Heinz Dieterich - the German academic, self-proclaimed prophet of "Socialism for the 21st Century", and so-called "friend" of the Bolivarian Revolution - has recently written another new article offering "advice" to the Venezuelan Revolution. We publish here a response to Dieterich by Alan Woods, who explains the tasks necessary for completing the Revolution.
To the degree that the reformist and class collaborationist nature of Heinz Dieterich’s ideas has been exposed, he has met with rejection. In Venezuela his pro-bourgeois views and his close relation with the counterrevolutionary General Raul Baduel discredited him and led to a radical break with Chavez. Recently a scandalous article by him was published in the well-known left-wing website Aporrea. In response to requests from activists in Venezuela, Alan Woods has written a reply.
[Note: Heinz Dieterich is a German academic who has been living in Mexico for some years. He was working for the Mexican Metropolitan Autonomous University (UAM) and as far as we know is still there. His main activity, apart from writing books written in an obscure and pedantic manner, is systematic self-promotion, advertising himself as the Prophet of “Socialism of the 21st Century”. However, his ideas have nothing to do either with socialism or the 21st century. They are merely a rehash of a few ideas taken from the prehistory of the movement such as those of the Utopian socialists like Proudhon. The role of Dieterich and others like him has not been to help and advance the Bolivarian revolution, but to confuse the minds of people on the Left in Latin America. This has been analysed in depth by Alan Woods in his book Reformism or Revolution (published by Wellred Books).]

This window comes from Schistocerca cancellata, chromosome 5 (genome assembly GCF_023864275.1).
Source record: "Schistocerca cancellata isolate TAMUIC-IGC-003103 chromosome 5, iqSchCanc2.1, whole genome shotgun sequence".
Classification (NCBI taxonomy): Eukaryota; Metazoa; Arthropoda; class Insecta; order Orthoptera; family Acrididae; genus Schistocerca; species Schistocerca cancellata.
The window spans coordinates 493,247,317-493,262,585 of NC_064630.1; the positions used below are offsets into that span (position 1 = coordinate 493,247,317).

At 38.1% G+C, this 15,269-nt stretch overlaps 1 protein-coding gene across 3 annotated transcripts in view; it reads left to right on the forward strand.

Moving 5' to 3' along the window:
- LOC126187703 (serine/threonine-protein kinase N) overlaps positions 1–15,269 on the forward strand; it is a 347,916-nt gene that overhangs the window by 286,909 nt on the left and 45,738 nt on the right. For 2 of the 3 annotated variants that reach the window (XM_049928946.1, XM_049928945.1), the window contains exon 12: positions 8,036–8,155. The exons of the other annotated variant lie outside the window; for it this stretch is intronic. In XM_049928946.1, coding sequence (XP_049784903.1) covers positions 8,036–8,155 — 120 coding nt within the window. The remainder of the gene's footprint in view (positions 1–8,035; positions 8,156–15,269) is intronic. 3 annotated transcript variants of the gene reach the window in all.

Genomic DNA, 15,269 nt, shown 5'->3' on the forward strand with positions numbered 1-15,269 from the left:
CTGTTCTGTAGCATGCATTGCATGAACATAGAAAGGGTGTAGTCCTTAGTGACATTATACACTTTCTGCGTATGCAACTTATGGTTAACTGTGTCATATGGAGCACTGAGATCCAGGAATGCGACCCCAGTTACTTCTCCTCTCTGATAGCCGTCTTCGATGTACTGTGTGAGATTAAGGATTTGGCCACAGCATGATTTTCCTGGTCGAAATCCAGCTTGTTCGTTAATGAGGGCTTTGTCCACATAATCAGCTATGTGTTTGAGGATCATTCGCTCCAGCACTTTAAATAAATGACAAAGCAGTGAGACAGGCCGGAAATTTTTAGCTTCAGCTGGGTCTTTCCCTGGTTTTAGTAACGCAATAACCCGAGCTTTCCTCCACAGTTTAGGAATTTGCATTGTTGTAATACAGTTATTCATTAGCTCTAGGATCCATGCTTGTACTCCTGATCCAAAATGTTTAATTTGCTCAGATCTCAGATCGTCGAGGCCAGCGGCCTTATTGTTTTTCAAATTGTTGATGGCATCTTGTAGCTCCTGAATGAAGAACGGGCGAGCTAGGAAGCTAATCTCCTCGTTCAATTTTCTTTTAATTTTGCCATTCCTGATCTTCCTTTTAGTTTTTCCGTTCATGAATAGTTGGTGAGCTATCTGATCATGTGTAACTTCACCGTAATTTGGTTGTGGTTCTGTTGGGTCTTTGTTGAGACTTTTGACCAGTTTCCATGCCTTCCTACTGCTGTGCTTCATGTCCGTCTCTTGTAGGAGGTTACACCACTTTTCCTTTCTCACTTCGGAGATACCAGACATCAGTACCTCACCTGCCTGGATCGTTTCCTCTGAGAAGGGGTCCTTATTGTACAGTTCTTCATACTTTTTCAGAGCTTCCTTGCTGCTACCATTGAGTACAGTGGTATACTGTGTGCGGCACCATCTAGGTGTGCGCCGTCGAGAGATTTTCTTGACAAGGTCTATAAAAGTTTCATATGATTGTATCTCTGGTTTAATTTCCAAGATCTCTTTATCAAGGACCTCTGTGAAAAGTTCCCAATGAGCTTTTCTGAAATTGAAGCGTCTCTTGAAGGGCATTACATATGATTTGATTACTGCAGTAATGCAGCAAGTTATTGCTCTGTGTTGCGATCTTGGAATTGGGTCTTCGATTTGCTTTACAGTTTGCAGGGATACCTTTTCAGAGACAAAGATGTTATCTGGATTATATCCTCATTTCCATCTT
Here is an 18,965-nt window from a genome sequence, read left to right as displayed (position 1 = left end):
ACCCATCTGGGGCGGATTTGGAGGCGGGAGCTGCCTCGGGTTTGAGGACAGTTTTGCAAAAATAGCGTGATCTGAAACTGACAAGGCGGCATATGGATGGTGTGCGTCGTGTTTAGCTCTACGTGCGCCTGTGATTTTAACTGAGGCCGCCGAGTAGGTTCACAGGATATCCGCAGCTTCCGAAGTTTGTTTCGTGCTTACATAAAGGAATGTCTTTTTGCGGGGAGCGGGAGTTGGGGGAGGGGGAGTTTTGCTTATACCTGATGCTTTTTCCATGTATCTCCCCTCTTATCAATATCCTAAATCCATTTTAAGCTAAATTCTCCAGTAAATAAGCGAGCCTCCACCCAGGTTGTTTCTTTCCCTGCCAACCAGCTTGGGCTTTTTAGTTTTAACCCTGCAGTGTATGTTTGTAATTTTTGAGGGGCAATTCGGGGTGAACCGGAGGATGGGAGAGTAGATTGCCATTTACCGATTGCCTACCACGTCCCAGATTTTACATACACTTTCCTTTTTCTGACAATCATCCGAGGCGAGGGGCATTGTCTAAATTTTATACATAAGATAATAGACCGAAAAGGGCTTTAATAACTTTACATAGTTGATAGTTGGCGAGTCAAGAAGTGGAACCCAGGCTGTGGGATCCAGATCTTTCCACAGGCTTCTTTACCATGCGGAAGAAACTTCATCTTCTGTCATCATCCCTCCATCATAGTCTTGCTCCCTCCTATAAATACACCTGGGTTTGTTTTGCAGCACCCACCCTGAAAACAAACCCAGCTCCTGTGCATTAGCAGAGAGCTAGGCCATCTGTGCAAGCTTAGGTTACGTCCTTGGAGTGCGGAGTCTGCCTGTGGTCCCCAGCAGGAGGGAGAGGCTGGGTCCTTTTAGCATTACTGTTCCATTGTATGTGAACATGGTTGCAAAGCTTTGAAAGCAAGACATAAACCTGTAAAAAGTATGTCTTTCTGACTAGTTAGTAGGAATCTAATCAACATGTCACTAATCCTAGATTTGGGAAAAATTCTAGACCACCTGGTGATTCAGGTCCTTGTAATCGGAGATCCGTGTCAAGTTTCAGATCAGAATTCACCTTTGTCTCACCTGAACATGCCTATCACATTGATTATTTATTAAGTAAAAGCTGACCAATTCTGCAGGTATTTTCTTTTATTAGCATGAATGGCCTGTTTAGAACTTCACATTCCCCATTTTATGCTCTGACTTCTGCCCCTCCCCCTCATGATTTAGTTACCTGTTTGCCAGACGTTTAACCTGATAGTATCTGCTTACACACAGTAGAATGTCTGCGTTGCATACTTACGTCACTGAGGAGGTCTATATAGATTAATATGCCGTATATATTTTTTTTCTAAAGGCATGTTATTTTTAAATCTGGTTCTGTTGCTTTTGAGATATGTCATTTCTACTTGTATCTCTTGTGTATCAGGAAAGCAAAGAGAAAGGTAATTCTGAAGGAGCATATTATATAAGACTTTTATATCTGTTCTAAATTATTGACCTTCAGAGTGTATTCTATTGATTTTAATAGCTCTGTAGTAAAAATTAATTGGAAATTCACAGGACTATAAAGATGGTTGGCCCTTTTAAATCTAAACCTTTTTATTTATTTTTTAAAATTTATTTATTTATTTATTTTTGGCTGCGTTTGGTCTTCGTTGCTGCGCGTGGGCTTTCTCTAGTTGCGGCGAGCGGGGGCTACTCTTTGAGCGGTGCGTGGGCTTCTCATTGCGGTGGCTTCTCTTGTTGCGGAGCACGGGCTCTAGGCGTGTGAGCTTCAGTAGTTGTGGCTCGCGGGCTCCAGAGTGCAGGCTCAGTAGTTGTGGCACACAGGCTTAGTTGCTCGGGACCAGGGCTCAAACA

There is a well-known horror movie called The Night of the Living Dead, in which corpses arise from the grave to torment living people. Such films are capable of producing a feeling of angst, because once a person is dead and buried it is usually safe to assume that they will never again walk the Earth. But the latest emergence of Heinz Dieterich with an article entitled “2015: the last year of Chavista government?” makes one begin to fear that the makers of that film may have had a point.